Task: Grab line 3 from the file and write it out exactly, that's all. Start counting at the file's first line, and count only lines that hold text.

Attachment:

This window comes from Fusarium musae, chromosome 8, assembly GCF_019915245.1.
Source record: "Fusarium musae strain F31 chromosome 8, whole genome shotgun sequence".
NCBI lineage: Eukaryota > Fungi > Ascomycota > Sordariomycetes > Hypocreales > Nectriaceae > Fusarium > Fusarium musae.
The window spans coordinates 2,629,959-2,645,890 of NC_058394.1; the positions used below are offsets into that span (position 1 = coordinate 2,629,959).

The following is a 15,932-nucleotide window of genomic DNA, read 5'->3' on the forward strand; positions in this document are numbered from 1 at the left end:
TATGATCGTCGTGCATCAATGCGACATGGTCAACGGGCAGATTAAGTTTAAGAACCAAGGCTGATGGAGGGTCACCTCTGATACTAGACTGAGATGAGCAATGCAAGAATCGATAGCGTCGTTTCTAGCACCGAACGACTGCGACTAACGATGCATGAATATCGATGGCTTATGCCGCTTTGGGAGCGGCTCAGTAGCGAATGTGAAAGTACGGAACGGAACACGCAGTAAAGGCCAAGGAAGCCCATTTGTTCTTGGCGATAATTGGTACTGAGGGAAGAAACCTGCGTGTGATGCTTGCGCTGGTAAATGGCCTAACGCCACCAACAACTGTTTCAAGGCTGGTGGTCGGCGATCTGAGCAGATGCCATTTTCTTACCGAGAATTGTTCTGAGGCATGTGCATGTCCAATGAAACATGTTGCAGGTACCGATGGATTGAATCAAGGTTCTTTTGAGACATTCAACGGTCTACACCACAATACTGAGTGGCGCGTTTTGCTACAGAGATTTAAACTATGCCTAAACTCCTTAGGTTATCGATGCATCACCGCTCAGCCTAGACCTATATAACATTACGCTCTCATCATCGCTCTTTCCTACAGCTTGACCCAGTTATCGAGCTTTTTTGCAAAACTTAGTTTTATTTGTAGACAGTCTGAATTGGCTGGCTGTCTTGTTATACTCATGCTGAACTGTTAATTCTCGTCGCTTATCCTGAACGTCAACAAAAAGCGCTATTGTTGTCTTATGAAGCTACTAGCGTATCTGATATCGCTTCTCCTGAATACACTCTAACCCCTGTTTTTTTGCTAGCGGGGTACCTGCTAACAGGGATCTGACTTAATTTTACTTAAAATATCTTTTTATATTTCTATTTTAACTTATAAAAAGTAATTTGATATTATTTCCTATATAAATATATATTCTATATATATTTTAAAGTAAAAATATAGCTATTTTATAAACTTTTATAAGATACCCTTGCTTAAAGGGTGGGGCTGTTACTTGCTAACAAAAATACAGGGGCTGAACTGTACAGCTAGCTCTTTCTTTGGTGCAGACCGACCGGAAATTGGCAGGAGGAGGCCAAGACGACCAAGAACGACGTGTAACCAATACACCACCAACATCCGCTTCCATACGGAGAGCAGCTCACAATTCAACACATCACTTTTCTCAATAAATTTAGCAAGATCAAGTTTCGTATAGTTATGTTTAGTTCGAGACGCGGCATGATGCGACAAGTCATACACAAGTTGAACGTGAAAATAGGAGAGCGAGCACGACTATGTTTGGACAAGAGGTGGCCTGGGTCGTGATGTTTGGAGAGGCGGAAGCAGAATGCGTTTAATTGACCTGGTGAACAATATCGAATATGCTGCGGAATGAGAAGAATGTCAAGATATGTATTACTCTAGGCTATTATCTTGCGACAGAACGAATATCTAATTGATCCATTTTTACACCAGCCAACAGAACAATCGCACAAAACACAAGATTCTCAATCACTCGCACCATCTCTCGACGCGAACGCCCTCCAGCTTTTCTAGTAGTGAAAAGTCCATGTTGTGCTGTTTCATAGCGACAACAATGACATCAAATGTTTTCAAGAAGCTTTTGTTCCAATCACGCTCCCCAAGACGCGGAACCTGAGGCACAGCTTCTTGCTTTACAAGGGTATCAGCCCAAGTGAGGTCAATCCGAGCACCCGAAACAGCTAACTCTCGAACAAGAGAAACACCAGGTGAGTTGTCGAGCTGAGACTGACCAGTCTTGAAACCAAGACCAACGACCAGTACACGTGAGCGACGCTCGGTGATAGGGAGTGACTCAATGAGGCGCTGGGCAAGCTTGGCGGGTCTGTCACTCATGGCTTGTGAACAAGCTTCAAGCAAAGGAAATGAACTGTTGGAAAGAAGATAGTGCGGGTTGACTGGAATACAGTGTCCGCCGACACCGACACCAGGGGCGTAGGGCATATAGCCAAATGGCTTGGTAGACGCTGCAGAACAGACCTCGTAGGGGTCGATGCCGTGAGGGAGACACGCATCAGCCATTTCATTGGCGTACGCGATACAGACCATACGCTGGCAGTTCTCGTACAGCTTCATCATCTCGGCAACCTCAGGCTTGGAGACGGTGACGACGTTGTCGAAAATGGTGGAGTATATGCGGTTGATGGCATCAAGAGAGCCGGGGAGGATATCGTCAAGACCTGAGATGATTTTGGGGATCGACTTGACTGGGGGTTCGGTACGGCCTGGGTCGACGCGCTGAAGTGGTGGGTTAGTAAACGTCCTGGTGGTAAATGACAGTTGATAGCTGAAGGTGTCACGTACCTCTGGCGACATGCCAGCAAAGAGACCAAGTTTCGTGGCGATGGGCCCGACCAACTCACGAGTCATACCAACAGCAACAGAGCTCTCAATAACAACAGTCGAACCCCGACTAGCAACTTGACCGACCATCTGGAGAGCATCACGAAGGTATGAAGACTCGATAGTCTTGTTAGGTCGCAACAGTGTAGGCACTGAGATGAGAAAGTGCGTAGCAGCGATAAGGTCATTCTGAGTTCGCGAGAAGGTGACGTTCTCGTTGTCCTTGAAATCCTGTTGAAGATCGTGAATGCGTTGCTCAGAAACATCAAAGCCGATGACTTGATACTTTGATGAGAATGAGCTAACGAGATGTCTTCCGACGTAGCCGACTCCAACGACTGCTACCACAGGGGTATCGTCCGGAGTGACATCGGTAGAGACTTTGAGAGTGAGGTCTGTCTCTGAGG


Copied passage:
NCBI lineage: Eukaryota > Fungi > Ascomycota > Sordariomycetes > Hypocreales > Nectriaceae > Fusarium > Fusarium musae.